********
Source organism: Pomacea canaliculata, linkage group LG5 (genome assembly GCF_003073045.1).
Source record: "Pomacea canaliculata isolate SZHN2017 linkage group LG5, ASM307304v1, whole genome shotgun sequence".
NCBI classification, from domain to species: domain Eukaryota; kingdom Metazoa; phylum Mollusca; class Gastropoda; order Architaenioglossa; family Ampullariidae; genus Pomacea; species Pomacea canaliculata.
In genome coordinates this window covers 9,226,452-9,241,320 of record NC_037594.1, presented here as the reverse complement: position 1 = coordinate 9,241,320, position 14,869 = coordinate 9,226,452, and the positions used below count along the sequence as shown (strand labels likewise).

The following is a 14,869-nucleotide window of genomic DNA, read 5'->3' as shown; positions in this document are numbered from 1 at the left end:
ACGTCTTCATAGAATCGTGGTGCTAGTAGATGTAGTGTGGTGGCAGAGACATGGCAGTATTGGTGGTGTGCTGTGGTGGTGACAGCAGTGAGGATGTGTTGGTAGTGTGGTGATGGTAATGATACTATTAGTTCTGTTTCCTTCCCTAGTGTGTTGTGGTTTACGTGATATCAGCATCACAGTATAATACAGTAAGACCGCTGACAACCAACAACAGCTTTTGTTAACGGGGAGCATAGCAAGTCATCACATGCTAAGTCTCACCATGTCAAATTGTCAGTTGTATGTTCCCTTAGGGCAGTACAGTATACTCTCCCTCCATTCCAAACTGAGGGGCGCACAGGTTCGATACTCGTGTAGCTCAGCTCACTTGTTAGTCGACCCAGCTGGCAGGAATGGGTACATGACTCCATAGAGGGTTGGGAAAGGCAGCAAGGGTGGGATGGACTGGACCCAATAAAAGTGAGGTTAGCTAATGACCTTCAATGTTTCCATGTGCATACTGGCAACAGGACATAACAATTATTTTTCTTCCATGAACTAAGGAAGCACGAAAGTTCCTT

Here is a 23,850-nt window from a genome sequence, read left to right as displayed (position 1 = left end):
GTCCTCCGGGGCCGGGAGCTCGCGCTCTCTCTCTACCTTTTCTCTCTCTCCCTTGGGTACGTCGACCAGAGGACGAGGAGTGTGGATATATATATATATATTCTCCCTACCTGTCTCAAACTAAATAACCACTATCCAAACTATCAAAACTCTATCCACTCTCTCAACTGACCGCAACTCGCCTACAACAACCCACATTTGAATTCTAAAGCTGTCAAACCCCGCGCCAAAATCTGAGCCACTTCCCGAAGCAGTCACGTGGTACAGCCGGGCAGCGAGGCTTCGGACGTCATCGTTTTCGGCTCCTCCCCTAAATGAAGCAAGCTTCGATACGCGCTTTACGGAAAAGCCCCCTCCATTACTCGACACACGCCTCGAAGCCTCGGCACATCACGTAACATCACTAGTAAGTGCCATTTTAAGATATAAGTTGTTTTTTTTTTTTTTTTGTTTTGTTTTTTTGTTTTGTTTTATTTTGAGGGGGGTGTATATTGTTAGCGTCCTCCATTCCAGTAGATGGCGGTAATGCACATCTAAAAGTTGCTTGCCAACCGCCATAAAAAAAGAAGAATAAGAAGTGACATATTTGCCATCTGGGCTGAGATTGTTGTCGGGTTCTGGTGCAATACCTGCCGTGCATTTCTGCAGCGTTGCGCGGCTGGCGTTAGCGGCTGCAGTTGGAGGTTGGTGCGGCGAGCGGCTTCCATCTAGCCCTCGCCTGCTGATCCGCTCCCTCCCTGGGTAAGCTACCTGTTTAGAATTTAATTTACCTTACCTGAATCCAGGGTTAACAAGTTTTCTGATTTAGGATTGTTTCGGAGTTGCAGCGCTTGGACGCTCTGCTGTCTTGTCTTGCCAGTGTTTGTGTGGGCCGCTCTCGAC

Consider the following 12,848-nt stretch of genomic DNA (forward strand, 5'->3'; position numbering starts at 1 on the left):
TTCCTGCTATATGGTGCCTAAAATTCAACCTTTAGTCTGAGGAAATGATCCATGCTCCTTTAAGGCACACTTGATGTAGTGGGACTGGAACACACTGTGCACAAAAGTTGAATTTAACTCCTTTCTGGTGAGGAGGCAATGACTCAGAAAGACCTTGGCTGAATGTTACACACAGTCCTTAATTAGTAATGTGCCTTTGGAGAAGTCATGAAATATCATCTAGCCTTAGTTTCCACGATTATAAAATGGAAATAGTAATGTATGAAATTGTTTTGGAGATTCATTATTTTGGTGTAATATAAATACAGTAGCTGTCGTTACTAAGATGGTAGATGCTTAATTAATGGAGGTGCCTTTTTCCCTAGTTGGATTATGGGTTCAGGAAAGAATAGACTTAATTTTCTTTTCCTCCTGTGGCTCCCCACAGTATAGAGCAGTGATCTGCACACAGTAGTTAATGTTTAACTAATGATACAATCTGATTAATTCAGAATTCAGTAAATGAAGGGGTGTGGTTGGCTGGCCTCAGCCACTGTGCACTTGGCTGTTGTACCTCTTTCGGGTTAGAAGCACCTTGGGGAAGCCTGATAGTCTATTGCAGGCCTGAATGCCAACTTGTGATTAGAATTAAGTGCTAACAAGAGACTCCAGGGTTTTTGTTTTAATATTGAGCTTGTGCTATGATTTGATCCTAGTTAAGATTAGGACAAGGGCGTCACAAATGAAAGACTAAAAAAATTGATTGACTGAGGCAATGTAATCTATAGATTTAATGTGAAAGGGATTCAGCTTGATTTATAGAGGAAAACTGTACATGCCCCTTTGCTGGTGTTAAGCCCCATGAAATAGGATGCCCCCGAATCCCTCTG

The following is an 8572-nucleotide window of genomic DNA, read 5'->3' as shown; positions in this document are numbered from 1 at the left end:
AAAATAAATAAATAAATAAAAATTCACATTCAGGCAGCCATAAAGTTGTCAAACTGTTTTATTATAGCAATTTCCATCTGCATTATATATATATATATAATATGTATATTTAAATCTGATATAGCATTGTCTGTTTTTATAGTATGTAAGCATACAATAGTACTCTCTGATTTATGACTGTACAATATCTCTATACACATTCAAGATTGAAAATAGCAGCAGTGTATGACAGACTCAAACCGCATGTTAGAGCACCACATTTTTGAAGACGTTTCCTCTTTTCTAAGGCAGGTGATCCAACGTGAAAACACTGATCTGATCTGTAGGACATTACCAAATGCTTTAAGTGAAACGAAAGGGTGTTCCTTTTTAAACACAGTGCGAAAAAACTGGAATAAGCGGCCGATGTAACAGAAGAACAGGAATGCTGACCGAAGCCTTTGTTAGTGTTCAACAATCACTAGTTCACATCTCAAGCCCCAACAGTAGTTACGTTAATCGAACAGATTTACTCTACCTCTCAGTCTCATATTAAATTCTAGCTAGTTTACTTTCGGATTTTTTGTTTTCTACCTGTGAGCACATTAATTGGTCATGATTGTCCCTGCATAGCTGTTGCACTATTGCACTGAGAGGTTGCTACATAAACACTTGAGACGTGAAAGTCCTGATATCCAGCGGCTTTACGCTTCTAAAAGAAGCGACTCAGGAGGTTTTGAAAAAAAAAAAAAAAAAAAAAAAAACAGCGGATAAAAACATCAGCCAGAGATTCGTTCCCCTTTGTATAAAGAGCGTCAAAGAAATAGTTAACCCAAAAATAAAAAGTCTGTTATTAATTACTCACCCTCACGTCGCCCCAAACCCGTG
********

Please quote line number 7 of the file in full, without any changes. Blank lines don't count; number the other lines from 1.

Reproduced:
Here is a 23,850-nt window from a genome sequence, read left to right as displayed (position 1 = left end):